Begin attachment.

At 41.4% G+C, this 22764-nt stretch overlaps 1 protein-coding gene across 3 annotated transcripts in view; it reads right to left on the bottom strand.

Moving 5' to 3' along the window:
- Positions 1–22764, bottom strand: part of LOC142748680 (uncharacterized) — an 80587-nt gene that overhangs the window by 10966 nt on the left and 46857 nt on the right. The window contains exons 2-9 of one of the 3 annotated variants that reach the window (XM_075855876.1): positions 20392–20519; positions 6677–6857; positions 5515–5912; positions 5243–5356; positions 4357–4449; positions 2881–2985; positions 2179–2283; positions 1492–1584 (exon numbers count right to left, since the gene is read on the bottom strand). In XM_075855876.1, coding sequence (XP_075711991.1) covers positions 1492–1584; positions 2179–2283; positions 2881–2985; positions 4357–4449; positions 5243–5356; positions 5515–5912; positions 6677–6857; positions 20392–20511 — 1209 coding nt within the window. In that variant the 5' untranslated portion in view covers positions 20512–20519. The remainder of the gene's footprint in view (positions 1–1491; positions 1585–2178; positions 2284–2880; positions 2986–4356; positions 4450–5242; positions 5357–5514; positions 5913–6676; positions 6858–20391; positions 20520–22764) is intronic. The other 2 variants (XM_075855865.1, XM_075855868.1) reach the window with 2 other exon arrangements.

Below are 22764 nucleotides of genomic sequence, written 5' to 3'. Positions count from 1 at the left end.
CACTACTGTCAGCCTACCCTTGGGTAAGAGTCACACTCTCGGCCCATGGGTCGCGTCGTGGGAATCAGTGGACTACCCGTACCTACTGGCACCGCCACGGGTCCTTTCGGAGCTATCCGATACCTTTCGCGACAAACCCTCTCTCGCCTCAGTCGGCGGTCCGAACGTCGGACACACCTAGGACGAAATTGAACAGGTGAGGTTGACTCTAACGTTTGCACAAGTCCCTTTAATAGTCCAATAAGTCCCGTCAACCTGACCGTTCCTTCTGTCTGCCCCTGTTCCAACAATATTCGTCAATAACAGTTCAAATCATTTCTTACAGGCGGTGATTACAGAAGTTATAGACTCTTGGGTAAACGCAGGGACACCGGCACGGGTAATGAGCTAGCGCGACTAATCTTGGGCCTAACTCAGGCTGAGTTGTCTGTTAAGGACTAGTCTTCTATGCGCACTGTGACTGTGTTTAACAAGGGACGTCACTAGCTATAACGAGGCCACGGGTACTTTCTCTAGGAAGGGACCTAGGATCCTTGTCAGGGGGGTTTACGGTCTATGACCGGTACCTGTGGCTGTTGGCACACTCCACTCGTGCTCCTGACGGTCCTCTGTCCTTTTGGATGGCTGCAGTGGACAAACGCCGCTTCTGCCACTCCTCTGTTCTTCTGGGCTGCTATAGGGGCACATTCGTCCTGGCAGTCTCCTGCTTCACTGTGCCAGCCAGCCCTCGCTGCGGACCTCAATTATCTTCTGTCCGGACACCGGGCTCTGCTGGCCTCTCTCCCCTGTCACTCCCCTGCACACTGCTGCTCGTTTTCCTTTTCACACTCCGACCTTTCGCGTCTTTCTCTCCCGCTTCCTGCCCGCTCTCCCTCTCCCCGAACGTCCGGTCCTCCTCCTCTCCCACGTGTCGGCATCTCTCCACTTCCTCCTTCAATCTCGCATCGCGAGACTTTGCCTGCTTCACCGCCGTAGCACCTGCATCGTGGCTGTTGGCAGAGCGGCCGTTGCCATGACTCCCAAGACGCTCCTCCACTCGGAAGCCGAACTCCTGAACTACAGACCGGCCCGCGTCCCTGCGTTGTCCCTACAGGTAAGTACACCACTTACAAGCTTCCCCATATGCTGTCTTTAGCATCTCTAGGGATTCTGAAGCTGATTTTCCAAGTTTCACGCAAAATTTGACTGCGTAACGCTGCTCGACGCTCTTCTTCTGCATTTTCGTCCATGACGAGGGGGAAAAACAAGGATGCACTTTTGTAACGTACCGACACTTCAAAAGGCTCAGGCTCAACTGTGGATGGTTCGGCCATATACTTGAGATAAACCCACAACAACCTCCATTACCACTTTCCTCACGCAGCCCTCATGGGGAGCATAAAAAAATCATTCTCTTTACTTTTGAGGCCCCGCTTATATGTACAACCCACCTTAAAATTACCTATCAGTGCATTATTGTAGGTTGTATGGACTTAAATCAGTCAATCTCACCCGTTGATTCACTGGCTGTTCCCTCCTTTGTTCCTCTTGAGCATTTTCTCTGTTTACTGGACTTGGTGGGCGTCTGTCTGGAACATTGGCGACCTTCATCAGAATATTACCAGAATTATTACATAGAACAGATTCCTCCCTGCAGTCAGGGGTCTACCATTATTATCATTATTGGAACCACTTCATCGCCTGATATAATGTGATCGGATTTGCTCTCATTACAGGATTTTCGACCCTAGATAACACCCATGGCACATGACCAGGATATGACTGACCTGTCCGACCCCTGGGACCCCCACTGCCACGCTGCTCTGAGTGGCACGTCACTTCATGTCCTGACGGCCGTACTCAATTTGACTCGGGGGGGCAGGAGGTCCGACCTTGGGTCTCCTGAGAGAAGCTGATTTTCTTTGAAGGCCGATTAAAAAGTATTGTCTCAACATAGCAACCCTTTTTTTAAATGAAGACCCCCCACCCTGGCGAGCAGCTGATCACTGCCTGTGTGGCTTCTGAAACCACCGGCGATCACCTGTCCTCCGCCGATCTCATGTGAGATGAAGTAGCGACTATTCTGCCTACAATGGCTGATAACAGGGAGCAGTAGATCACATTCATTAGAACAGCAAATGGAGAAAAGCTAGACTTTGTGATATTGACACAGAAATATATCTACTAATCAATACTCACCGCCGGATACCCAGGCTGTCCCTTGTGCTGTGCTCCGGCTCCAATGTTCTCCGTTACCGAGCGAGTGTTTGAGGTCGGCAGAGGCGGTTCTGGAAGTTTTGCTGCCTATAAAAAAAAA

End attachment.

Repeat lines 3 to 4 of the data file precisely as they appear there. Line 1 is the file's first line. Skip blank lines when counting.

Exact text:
- Positions 1–22764, bottom strand: part of LOC142748680 (uncharacterized) — an 80587-nt gene that overhangs the window by 10966 nt on the left and 46857 nt on the right. The window contains exons 2-9 of one of the 3 annotated variants that reach the window (XM_075855876.1): positions 20392–20519; positions 6677–6857; positions 5515–5912; positions 5243–5356; positions 4357–4449; positions 2881–2985; positions 2179–2283; positions 1492–1584 (exon numbers count right to left, since the gene is read on the bottom strand). In XM_075855876.1, coding sequence (XP_075711991.1) covers positions 1492–1584; positions 2179–2283; positions 2881–2985; positions 4357–4449; positions 5243–5356; positions 5515–5912; positions 6677–6857; positions 20392–20511 — 1209 coding nt within the window. In that variant the 5' untranslated portion in view covers positions 20512–20519. The remainder of the gene's footprint in view (positions 1–1491; positions 1585–2178; positions 2284–2880; positions 2986–4356; positions 4450–5242; positions 5357–5514; positions 5913–6676; positions 6858–20391; positions 20520–22764) is intronic. The other 2 variants (XM_075855865.1, XM_075855868.1) reach the window with 2 other exon arrangements.

Below are 22764 nucleotides of genomic sequence, written 5' to 3'. Positions count from 1 at the left end.